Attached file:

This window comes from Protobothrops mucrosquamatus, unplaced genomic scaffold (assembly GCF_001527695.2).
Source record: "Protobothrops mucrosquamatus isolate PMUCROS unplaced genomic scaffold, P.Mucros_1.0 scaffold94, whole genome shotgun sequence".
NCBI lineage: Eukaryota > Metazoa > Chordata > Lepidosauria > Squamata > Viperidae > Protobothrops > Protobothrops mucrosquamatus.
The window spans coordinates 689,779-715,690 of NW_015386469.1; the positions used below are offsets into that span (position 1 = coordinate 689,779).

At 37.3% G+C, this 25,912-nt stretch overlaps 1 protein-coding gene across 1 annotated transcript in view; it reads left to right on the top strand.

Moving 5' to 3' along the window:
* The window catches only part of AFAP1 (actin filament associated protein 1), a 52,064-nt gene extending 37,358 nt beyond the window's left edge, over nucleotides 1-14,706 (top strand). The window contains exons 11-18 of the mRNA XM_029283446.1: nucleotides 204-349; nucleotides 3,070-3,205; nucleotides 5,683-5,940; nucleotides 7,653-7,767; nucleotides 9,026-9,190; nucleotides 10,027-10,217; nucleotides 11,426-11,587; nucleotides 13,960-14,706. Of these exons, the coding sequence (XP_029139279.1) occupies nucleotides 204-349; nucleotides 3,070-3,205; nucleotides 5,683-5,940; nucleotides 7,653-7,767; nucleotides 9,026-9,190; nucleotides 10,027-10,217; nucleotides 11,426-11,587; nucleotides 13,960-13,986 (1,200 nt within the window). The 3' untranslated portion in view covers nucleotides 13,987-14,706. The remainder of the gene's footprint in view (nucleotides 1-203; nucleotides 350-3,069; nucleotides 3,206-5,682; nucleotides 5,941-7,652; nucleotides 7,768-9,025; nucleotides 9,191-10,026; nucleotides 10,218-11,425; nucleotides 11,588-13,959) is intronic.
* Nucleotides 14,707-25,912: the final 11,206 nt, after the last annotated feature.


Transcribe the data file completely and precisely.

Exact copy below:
This window comes from Protobothrops mucrosquamatus, unplaced genomic scaffold (assembly GCF_001527695.2).
Source record: "Protobothrops mucrosquamatus isolate PMUCROS unplaced genomic scaffold, P.Mucros_1.0 scaffold94, whole genome shotgun sequence".
NCBI lineage: Eukaryota > Metazoa > Chordata > Lepidosauria > Squamata > Viperidae > Protobothrops > Protobothrops mucrosquamatus.
The window spans coordinates 689,779-715,690 of NW_015386469.1; the positions used below are offsets into that span (position 1 = coordinate 689,779).

At 37.3% G+C, this 25,912-nt stretch overlaps 1 protein-coding gene across 1 annotated transcript in view; it reads left to right on the top strand.

Moving 5' to 3' along the window:
* The window catches only part of AFAP1 (actin filament associated protein 1), a 52,064-nt gene extending 37,358 nt beyond the window's left edge, over nucleotides 1-14,706 (top strand). The window contains exons 11-18 of the mRNA XM_029283446.1: nucleotides 204-349; nucleotides 3,070-3,205; nucleotides 5,683-5,940; nucleotides 7,653-7,767; nucleotides 9,026-9,190; nucleotides 10,027-10,217; nucleotides 11,426-11,587; nucleotides 13,960-14,706. Of these exons, the coding sequence (XP_029139279.1) occupies nucleotides 204-349; nucleotides 3,070-3,205; nucleotides 5,683-5,940; nucleotides 7,653-7,767; nucleotides 9,026-9,190; nucleotides 10,027-10,217; nucleotides 11,426-11,587; nucleotides 13,960-13,986 (1,200 nt within the window). The 3' untranslated portion in view covers nucleotides 13,987-14,706. The remainder of the gene's footprint in view (nucleotides 1-203; nucleotides 350-3,069; nucleotides 3,206-5,682; nucleotides 5,941-7,652; nucleotides 7,768-9,025; nucleotides 9,191-10,026; nucleotides 10,218-11,425; nucleotides 11,588-13,959) is intronic.
* Nucleotides 14,707-25,912: the final 11,206 nt, after the last annotated feature.